To prepare our students for college, we nurture and support students through all four years of their high school education. But in addition to AP and dual credit coursework, LuHi prepares students for college in the following ways:
During their junior year, LuHi faculty assists juniors as needed via email and one-on-one meetings that assist them with:
LuHi seniors are assigned a one-on-one College Advisor. This Advisor acts as a personal guide to walk students through their transition from LuHi to college.
During their senior years, students meet with both Ms. Noffze and their Advisor three to four times during the first semester alone. More meetings will take place during the second semester to smooth the path toward college and be sure everything is on the right path.
During these meetings, your child will discuss college acceptance letters, financial aid packages, transcript needs, and any other questions.
Colleges and universities still place a great deal of consideration on ACT and SAT test grades for both school acceptance and scholarship money. To help students prepare for these critical tests, LuHi begins offering test preparation during freshman year.
Freshmen and sophomores take practice SAT and ACT tests during each semester. Practice tests will highlight areas of weakness so that students can work to overcome those weaknesses ahead of taking the actual tests.
As juniors, students will take 18 hours of test preparation from College Drive to prepare them even further for these important tests.
Joining clubs, sports, and other activities in high school is an excellent way to build a foundation for college academic and professional success. Thinking about clubs, sports, and activities as college preparation may not immediately make sense; however, they play in integral part in your child’s preparation for college (and beyond).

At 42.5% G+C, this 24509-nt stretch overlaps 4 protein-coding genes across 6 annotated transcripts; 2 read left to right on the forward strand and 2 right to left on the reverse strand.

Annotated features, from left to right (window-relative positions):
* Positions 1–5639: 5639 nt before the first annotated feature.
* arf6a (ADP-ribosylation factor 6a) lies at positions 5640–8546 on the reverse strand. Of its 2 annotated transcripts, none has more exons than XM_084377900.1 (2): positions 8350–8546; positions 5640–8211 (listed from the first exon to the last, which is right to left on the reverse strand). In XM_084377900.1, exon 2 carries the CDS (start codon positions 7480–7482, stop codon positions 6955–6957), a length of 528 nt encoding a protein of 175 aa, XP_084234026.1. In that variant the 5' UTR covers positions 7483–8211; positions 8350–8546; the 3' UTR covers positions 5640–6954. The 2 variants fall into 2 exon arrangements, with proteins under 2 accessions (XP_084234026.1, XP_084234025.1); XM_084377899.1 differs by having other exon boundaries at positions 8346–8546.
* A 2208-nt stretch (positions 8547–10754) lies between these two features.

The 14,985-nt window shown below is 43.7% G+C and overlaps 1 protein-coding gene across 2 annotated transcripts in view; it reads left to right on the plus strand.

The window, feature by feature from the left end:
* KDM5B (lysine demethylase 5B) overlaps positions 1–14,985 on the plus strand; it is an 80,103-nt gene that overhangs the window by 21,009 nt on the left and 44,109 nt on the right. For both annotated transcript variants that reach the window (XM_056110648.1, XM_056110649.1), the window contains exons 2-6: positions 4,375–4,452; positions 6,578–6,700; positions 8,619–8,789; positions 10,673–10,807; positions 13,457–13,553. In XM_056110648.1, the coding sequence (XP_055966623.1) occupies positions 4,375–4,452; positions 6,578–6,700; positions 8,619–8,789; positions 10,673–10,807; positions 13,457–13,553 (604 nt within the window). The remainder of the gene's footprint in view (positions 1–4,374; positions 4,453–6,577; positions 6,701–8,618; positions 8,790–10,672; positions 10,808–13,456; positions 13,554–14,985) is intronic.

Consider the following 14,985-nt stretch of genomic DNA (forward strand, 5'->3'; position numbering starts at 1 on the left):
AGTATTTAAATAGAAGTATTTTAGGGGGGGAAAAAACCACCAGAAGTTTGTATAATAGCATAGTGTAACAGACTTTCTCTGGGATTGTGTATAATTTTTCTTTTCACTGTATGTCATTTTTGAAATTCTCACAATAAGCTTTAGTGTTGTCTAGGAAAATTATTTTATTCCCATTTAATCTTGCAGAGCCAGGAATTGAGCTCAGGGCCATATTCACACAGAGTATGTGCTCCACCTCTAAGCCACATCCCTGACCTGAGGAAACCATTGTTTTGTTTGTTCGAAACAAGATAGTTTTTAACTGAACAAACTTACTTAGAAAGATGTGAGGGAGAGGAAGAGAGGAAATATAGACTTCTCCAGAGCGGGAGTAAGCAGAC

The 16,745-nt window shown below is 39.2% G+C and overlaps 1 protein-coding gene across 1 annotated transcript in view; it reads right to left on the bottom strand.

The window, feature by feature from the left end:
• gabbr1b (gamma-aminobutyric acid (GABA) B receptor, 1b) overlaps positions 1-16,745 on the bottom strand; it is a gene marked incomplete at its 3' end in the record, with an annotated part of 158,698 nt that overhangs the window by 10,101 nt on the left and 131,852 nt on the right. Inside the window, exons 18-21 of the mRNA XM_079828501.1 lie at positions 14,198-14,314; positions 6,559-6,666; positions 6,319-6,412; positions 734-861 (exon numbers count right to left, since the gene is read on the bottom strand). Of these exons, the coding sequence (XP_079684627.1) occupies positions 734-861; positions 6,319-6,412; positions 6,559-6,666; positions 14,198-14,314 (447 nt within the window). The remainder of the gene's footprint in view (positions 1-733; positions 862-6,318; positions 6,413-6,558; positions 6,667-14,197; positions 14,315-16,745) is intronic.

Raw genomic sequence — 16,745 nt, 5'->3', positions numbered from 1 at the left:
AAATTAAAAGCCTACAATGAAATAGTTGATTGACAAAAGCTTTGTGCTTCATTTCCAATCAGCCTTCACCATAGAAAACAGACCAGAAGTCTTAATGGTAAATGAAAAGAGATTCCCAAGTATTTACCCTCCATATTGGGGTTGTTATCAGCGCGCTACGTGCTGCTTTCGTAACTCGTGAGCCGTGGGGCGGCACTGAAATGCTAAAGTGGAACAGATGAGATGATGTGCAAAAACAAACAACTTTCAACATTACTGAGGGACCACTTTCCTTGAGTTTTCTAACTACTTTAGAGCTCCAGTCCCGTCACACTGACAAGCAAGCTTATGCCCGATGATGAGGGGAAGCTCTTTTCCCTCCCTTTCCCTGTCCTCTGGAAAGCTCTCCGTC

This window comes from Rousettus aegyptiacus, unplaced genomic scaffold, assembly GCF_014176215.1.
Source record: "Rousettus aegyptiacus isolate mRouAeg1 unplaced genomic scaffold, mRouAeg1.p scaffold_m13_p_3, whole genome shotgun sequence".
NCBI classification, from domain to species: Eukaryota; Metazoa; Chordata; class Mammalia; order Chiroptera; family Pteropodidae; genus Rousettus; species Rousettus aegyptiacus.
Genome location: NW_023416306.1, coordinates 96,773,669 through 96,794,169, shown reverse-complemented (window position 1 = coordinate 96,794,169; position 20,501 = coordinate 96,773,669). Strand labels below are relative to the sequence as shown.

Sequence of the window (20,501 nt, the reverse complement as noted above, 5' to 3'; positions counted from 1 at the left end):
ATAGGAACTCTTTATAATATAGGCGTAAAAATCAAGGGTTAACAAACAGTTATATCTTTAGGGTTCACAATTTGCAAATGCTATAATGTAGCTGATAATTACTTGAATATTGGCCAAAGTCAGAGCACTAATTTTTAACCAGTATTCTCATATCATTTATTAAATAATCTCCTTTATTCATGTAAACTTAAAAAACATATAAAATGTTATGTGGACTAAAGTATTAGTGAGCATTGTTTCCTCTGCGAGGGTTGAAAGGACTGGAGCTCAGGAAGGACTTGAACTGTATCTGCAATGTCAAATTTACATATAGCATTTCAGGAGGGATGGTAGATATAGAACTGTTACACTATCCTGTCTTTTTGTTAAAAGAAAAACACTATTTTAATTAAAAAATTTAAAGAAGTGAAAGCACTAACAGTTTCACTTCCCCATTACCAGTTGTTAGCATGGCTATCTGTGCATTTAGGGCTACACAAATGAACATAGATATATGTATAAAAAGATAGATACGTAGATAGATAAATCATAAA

Your child will develop skills while participating in high school clubs, sports, and activities that will make his or her application stand out to college admissions representatives. Of course, academic performance is important. But, college admissions departments want to know how your child spent his or her time inside and outside the classroom. Over 90% of LuHi students participate in our extracurricular activities, so we see firsthand the incredible impact they can have on our young men and women as they prepare for college.
Participation in clubs, sports, and activities prepares your child for college through:
While participating in sports, clubs, and other activities at LuHi, students find themselves working with students they may not otherwise encounter during the school day. Students of different ages/grades, backgrounds, academic level, and interests often all come together in pursuit of a common interest through extracurriculars. Participation in these activities helps students develop important social skills that will help them work more effectively with different individuals in college and later, the workplace.
Most obviously, participation in sports requires staring challenges or problems in the face (and sometimes those challenges include the opposing team!), thinking on the fly, and executing in order to solve them. Many times, solving those challenges or overcoming those problems, to the point mentioned above, also requires working together with different types of personalities and individuals. This ability is extremely important in the development of young men and women into adults, and leaders of tomorrow. This ability, and the ability to talk about it in college essays and interviews, can be a real differentiator when preparing for college.
Similar challenges face students in a range of clubs and activities at LuHi. Perhaps the yearbook team needs to hit a major deadline, requiring some students to step up and lead the others toward the finish line. Perhaps